Congratulations—you’ve been accepted to college! Although your experience may look different than you imagined, taking the time to map out a financial plan is still an incredibly important step to take toward reaching your education goals. Here’s a look at the types of financial aid available and an overview of what to expect.

Know Your Aid

  • Grants are financial aids that may not need to be repaid. They’re usually need-based and can come from the federal government or your state government, but you can also find grants at your college or from private or nonprofit organizations. The first step in obtaining grants from the state or federal government is to submit a Free Application for Federal Student Aid, or FAFSA .
  • Scholarships are another type of financial aid that you don’t need to repay. Some scholarships are merit-based, which means you may need to show that you meet the criteria set by the scholarship-giver. Some may ask you to show that you’re a good student; others may reward scholarships based on athletic abilities or good deeds like volunteer work. You can find scholarships from all kinds of organizations. High school counselors are great resources for scholarship information.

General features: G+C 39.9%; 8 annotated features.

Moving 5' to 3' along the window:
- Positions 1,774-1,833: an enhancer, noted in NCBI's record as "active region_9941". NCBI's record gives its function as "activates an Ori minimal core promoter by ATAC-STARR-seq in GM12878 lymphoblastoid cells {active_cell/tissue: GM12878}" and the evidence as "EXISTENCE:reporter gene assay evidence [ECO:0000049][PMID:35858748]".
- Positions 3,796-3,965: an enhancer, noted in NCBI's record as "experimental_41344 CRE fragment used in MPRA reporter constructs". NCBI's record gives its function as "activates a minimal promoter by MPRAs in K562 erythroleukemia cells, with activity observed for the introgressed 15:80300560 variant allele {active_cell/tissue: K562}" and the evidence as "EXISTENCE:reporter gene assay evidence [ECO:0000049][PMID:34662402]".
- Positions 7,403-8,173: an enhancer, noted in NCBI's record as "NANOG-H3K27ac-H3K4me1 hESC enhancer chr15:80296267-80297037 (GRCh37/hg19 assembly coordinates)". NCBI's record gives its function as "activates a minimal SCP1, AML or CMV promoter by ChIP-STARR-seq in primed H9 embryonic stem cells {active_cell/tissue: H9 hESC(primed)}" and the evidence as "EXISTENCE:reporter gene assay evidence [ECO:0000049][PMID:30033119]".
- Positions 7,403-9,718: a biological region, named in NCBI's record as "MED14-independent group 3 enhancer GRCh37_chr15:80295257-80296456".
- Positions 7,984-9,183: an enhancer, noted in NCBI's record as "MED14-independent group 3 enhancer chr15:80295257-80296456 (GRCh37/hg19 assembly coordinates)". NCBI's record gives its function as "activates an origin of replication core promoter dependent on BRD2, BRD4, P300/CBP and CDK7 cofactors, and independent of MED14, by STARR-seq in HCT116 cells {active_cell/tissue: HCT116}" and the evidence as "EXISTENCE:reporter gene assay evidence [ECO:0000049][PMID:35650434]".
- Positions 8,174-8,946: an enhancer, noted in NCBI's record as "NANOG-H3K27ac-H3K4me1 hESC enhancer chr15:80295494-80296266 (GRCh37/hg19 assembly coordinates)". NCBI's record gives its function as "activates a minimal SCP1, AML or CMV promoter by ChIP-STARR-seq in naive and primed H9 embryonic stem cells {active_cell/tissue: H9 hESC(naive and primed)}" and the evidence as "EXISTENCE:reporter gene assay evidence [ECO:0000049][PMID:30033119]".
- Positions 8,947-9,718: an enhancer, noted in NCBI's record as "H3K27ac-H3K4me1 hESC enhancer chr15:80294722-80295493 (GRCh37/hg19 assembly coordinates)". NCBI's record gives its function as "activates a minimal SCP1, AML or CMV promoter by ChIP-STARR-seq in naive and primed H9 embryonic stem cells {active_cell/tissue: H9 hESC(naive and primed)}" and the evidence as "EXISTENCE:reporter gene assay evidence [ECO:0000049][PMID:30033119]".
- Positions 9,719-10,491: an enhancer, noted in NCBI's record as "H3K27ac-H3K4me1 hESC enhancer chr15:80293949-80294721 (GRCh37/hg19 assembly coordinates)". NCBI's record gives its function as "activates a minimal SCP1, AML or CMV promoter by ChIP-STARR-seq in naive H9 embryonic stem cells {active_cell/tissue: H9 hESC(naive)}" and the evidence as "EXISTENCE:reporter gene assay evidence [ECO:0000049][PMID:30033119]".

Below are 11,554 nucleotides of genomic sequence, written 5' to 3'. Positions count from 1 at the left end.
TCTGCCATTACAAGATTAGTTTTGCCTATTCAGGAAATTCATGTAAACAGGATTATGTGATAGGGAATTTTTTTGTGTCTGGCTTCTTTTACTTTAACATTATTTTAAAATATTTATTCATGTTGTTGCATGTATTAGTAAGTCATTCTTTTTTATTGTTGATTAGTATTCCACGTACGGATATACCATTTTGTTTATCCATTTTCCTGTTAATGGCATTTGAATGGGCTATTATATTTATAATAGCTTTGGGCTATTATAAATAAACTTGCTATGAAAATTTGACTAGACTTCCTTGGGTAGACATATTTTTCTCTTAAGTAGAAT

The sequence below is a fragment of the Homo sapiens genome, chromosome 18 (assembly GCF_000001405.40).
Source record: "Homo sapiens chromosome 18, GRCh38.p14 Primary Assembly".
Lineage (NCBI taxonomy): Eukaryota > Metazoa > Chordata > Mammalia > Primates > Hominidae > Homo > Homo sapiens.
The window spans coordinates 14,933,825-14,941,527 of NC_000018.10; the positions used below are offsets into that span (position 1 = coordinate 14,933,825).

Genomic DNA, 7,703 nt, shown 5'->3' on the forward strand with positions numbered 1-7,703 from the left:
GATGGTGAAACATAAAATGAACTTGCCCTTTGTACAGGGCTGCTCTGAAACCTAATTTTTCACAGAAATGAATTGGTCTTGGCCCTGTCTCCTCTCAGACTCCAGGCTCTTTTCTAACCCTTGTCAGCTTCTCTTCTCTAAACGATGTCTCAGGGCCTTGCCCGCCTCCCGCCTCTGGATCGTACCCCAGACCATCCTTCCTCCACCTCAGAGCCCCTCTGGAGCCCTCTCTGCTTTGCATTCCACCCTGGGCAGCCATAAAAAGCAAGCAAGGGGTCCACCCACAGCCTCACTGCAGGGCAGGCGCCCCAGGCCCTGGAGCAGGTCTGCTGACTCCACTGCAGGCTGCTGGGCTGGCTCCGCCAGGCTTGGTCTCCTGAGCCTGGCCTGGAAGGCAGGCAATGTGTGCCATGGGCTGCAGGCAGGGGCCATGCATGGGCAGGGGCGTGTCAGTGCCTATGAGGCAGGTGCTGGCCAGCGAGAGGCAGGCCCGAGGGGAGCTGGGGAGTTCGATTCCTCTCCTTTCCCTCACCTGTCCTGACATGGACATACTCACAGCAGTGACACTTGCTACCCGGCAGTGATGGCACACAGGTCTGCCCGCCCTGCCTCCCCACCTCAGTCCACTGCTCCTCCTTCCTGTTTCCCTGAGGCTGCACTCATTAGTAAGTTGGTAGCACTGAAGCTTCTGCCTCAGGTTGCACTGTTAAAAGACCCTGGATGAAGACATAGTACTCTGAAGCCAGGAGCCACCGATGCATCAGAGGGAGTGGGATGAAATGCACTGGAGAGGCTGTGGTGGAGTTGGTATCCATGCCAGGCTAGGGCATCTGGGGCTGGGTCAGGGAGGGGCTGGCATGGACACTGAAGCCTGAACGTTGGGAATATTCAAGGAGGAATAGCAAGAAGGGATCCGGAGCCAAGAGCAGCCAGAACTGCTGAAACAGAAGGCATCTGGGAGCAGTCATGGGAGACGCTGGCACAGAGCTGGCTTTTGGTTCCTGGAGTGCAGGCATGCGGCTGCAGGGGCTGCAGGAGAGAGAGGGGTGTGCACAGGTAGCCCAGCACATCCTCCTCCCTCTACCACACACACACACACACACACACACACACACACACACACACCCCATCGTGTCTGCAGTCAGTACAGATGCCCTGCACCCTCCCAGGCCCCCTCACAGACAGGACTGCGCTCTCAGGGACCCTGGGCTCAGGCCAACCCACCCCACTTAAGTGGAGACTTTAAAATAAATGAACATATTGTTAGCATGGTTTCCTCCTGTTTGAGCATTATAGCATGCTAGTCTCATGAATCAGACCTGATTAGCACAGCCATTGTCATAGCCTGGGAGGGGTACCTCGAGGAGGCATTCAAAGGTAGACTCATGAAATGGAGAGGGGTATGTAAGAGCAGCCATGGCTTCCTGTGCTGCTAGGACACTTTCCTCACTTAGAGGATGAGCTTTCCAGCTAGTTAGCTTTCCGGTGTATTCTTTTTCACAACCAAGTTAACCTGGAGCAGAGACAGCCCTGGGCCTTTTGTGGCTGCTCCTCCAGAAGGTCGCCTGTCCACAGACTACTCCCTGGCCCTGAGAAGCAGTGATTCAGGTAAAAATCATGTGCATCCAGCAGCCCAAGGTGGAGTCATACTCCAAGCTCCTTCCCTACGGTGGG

• Federal student loans are backed by the U.S. Department of Education, with limits on how much a student can borrow. To qualify for these loans, you must submit the FAFSA in time for the eligible school year. Some federal loans require students to show financial need to qualify, while others don’t. With federal student loans, you have flexibility when it comes time to repay them, including arrangements based on your income.
  • Work-study programs are offered at many schools. These programs may help you pay for school through community service work and work related to what you may be studying. Work-study also requires that your employer be considerate of your class schedule when assigning hours. Students who demonstrate financial need can qualify to work either on campus or off (at a participating organization). These programs are usually on a first-come, first-served basis, so be sure to contact your school’s financial aid office early to apply.
  • Private student loans can be a useful way to bridge the gap between other forms of financial aid and the total cost of attending college. However, it’s important to be selective when choosing a private student loan to ensure you find the best rate with features that meet your individual needs. Private student loans are a great way to supplement any gap you have after exploring federal loans and scholarships.

Still have questions? Navy Federal’s MakingCents has more tips for covering the cost of college.